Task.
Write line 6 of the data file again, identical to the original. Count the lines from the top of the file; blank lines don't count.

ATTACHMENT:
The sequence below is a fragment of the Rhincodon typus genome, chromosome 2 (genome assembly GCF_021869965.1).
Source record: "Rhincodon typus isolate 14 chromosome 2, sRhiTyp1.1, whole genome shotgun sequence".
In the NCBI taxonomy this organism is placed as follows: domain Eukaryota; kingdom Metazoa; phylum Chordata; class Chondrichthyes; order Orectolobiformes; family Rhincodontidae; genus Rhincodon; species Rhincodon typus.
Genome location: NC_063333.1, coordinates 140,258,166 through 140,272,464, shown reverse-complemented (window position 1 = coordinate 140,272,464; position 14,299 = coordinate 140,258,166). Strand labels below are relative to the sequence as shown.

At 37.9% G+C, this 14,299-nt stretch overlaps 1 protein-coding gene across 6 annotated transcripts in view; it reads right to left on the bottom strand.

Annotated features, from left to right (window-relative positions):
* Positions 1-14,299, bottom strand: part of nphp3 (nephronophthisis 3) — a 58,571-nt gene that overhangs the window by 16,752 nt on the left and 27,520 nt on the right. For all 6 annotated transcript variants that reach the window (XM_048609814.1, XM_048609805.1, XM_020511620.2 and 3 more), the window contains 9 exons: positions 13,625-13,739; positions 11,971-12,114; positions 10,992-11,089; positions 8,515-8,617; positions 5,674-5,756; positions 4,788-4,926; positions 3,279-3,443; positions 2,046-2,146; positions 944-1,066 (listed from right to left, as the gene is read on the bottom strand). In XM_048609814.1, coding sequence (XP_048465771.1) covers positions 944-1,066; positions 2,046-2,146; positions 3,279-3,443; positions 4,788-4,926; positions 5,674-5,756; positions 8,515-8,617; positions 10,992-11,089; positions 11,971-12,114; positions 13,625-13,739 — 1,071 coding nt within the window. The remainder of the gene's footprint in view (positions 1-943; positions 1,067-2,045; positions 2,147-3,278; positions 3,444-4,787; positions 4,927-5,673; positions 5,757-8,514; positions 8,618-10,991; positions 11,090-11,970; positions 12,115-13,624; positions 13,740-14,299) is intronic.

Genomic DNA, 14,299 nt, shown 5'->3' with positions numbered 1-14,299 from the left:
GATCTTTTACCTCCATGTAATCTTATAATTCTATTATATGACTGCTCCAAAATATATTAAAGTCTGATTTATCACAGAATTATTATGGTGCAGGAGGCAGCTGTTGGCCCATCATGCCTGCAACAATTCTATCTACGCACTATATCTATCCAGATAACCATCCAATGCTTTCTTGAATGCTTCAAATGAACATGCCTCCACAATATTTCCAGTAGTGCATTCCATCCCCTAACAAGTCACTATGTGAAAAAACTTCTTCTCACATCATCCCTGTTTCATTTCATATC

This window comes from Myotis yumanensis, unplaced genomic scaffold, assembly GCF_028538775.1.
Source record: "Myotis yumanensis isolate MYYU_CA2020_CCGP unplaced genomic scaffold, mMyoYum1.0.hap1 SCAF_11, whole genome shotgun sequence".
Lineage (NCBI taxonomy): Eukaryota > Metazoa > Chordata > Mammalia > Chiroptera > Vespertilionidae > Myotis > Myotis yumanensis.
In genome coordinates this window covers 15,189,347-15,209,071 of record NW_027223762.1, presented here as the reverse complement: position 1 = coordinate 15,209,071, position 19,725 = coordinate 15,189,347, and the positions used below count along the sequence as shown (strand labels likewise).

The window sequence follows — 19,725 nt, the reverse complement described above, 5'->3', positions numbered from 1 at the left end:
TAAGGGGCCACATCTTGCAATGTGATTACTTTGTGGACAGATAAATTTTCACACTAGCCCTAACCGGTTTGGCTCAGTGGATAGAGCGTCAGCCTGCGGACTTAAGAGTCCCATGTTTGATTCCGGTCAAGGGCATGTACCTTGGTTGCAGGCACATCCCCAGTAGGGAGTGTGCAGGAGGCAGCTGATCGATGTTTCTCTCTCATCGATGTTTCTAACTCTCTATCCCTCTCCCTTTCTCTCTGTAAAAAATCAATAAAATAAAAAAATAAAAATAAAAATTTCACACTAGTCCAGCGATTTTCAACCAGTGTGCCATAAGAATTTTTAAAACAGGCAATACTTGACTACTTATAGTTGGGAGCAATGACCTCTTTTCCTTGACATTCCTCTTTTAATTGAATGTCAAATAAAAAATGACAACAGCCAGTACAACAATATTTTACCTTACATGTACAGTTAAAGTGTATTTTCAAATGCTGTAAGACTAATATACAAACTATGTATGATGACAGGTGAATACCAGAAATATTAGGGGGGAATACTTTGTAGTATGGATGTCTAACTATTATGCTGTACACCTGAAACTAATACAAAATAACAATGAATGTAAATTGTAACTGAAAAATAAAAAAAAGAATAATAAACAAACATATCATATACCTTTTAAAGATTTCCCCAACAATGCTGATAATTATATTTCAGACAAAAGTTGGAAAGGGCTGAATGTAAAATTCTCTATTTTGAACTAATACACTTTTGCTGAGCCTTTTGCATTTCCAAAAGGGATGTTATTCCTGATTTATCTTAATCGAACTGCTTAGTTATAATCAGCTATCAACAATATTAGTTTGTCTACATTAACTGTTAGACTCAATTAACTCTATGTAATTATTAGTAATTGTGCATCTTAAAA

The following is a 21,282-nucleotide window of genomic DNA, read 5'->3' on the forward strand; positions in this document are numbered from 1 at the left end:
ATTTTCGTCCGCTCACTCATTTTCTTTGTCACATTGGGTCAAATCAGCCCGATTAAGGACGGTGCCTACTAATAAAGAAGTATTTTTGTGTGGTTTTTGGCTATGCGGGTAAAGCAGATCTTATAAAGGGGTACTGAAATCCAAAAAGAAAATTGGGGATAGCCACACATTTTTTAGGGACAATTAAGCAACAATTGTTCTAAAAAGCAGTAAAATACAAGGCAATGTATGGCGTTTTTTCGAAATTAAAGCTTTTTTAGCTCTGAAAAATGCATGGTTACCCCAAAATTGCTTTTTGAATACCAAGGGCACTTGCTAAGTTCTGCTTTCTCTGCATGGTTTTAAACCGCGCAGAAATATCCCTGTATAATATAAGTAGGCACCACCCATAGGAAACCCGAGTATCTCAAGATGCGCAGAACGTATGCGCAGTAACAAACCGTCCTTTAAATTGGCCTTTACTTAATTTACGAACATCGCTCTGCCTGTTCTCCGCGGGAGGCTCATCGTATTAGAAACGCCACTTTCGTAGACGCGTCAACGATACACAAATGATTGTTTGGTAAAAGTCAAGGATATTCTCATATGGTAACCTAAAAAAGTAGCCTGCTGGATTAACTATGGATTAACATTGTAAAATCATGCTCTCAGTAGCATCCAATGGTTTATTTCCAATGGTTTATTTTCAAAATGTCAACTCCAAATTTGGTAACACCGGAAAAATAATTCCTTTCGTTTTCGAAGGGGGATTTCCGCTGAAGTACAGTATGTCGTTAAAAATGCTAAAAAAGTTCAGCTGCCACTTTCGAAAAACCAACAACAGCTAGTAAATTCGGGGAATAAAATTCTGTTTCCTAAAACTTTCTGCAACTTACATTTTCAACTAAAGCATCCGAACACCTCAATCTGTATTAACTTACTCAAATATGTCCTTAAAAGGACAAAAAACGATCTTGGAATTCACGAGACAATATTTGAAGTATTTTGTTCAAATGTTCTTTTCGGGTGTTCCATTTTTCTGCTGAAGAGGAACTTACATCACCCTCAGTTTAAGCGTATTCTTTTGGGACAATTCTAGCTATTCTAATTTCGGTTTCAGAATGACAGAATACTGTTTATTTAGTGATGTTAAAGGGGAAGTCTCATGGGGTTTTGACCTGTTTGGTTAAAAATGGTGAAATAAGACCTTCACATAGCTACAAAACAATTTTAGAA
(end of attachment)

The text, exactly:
Annotated features, from left to right (window-relative positions):